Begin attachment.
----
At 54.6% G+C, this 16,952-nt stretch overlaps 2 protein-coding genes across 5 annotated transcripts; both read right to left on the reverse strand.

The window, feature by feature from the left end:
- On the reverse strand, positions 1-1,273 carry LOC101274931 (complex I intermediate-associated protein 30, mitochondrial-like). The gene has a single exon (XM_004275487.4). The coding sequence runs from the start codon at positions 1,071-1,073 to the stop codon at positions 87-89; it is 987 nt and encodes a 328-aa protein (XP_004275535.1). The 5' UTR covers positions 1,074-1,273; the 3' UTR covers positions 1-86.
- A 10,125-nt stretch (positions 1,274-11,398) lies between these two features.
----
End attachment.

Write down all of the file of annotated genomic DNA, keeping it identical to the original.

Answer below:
At 54.6% G+C, this 16,952-nt stretch overlaps 2 protein-coding genes across 5 annotated transcripts; both read right to left on the reverse strand.

The window, feature by feature from the left end:
- On the reverse strand, positions 1-1,273 carry LOC101274931 (complex I intermediate-associated protein 30, mitochondrial-like). The gene has a single exon (XM_004275487.4). The coding sequence runs from the start codon at positions 1,071-1,073 to the stop codon at positions 87-89; it is 987 nt and encodes a 328-aa protein (XP_004275535.1). The 5' UTR covers positions 1,074-1,273; the 3' UTR covers positions 1-86.
- A 10,125-nt stretch (positions 1,274-11,398) lies between these two features.